This Tuesday we heard from Joe Schultz, a speaker from The Memory Project, on the topic of courage. The Memory Project is a voluntary speakers bureau that connects groups with military veterans or Canadian Forces members who are willing to share their stories of military service. Joe told us that he is an infantry veteran, but not a combat veteran. He served in the PPCLI (Princess Patricia Canadian Light Infantry) for thirty years, from 1959 to 1989. He served in Cypress, Germany and many other locations. He was trained in many different types of warfare and performed many different types of peace time services, such as riot control, security for royalty, interpreter, parachutist, intelligence gathering, jungle warfare training, rappelling from a helicopter and senior explosives instructor.

Joe said that one of the favorite topics for a vet to be asked to speak about is courage. There are many different types of courage- physical, social, moral, spiritual, emotional, intellectual and more. He said that courage and bravery are often confused. He gave the analogy that it takes bravery to grab the balls of a lion, but it takes courage to keep on squeezing. Joe said that he believes that courage can be taught. Proper training gives both physical and moral courage to do things that one would not normally consider such as parachuting, jumping into snake infested waters and trekking for days in bitter cold conditions. The teamwork involved in training also encourages you to do many things that you would not even consider doing on your own, if only from the fear of group mockery or humiliation. Things like parachuting, rappelling both forwards and backwards from a helicopter, winter survival training, wading through snake infested water, explosives training and many more. He also said that the experience gained also gives moral courage to do the right thing, as when he was once tasked with transporting the bodies of dead service members home in a respectful manner, and had to ask two senior officers to recuse themselves from duty as they had had too much to drink.

Joe also talked about some of his childhood experiences of having to flee on foot as a very small child across Poland to Germany during WWII. He remembers collecting coal along the railway tracks to be able to keep themselves warm. He later came to Canada in 1953 as a refugee with his family. He said that he had to endure many taunts as a child because he was considered to be German by his school mates. There was no such thing as anti-bullying in schools then and when he retaliated, he was disciplined. He said that discipline is necessary but it must also be fair. One discipline experience he will always remember happened in 1964 when he was eight minutes late for duty. He was sentenced to thirty days in the brig, and the first fourteen days were bread and water rations. He was never late for anything after that.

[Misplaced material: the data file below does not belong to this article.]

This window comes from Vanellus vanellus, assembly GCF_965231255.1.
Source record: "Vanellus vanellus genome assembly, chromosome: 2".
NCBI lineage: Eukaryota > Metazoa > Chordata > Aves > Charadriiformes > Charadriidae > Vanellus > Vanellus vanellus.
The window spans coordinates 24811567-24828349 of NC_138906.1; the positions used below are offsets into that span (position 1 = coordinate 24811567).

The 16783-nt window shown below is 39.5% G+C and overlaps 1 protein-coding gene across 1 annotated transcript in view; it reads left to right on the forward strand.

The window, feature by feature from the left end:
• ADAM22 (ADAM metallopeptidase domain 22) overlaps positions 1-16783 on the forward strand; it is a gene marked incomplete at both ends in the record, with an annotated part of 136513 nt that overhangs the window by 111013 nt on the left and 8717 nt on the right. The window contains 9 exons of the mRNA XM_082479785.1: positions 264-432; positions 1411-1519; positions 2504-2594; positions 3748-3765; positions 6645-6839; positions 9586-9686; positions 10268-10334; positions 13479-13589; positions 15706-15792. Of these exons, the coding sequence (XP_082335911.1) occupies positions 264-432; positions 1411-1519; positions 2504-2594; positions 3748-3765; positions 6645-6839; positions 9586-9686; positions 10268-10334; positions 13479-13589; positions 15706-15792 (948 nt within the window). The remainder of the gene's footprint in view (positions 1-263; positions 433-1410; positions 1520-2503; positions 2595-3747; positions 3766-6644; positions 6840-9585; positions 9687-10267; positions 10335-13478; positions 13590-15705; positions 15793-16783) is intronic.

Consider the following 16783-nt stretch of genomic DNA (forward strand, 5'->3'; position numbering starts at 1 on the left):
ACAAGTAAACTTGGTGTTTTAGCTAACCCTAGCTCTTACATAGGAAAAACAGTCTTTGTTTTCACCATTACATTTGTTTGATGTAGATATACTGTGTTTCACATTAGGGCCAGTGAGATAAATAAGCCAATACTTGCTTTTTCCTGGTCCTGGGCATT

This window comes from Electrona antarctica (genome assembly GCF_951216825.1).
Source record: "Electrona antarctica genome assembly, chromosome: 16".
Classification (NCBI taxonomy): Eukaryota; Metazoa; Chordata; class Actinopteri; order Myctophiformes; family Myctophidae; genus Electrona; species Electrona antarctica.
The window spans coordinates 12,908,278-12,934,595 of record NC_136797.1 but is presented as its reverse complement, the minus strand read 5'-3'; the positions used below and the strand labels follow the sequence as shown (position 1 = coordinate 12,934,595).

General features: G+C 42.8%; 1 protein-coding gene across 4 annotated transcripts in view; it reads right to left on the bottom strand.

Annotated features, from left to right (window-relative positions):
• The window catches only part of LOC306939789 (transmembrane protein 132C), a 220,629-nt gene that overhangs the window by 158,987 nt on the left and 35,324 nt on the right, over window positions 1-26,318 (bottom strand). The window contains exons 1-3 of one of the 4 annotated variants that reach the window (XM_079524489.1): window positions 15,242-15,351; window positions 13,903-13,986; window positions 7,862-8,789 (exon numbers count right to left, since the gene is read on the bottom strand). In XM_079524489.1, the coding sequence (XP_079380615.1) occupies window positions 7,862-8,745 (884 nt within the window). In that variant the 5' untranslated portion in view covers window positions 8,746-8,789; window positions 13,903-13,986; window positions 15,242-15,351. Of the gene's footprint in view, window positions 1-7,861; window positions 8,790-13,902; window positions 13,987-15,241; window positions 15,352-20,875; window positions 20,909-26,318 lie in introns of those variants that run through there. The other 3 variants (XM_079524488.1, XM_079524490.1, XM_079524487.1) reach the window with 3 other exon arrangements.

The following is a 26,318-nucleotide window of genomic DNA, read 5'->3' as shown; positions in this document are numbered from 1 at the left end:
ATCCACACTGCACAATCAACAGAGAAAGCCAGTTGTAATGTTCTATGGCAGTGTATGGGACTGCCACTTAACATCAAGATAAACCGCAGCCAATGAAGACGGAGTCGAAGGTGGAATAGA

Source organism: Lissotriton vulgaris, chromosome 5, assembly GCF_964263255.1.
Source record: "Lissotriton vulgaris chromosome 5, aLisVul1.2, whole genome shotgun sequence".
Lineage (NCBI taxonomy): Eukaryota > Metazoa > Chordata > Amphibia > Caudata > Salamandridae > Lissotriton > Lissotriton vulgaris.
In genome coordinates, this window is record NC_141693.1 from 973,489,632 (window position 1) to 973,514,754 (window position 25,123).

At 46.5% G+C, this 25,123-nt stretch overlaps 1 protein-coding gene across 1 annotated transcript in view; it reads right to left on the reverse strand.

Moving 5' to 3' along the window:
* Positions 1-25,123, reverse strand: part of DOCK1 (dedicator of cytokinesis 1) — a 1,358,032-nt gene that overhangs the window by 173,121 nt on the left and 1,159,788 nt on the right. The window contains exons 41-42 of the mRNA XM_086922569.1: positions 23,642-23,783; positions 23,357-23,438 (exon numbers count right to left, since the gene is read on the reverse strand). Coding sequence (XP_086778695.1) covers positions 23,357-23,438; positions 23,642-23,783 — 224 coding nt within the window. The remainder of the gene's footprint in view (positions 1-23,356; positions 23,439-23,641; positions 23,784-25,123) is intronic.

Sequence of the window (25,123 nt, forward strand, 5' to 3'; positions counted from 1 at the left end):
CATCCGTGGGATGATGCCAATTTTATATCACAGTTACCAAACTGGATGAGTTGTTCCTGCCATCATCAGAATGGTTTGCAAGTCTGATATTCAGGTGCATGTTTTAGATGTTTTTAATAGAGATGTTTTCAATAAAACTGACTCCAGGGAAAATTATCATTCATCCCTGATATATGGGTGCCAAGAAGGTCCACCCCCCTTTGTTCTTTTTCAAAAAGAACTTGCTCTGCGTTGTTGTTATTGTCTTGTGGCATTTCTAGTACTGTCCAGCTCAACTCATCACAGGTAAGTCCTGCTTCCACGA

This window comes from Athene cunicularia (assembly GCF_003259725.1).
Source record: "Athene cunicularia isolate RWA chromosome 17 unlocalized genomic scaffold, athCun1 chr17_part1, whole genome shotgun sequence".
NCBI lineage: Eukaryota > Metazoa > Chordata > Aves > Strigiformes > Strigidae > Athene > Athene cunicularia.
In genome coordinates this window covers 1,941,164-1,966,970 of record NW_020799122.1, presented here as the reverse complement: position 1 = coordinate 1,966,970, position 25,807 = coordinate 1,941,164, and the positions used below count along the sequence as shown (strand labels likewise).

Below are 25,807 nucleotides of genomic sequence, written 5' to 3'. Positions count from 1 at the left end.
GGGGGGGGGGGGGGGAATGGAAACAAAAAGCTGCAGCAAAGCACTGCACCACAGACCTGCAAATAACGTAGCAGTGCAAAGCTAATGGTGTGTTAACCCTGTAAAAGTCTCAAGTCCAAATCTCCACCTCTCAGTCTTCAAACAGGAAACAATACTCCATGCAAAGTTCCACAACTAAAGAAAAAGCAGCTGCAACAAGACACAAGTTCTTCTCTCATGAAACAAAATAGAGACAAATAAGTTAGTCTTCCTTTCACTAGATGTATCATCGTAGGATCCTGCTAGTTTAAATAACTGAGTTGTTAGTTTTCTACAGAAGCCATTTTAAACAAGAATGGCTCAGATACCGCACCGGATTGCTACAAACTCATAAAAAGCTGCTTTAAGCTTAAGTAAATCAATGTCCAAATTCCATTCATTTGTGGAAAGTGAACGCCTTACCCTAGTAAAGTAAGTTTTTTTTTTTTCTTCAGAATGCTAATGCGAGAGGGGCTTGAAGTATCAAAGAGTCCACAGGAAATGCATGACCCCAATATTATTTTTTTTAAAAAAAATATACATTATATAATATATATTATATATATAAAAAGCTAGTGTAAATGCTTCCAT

Joe said that the one thing he always makes time for now is remembrance parades. He said that over his thirty years in the infantry he has served with and trained many people who have given their lives in service to our country. They were all both brave and courageous. He also said that military service takes lives after serving as well, in the form of PTSD and suicide. We lost one hundred and fifty eight soldiers in Afghanistan and another seventy eight afterwards who have since committed suicide. He said that the remembrance parade that made the biggest impact on him is the one that takes place every day at eight pm at the Menin Gate, the east entrance to Ypres, Belgium, where they stop the traffic moving through the gate, observe silence and perform the last post and reveille to commemorate the many allied soldiers, with unmarked graves, who died in the battle of Ypres Salient during WW I. The people of Ypres have been performing this remembrance every day now for ninety-two years! He said that we should all remember that each person who lost their life as a result of conflict, both in battle or as collateral damage, was a unique person, who loved and was loved, and that each of them had unique value. He said there is no such thing as war heroes, only victims, so we need to keep on squeezing to ensure an end to conflict.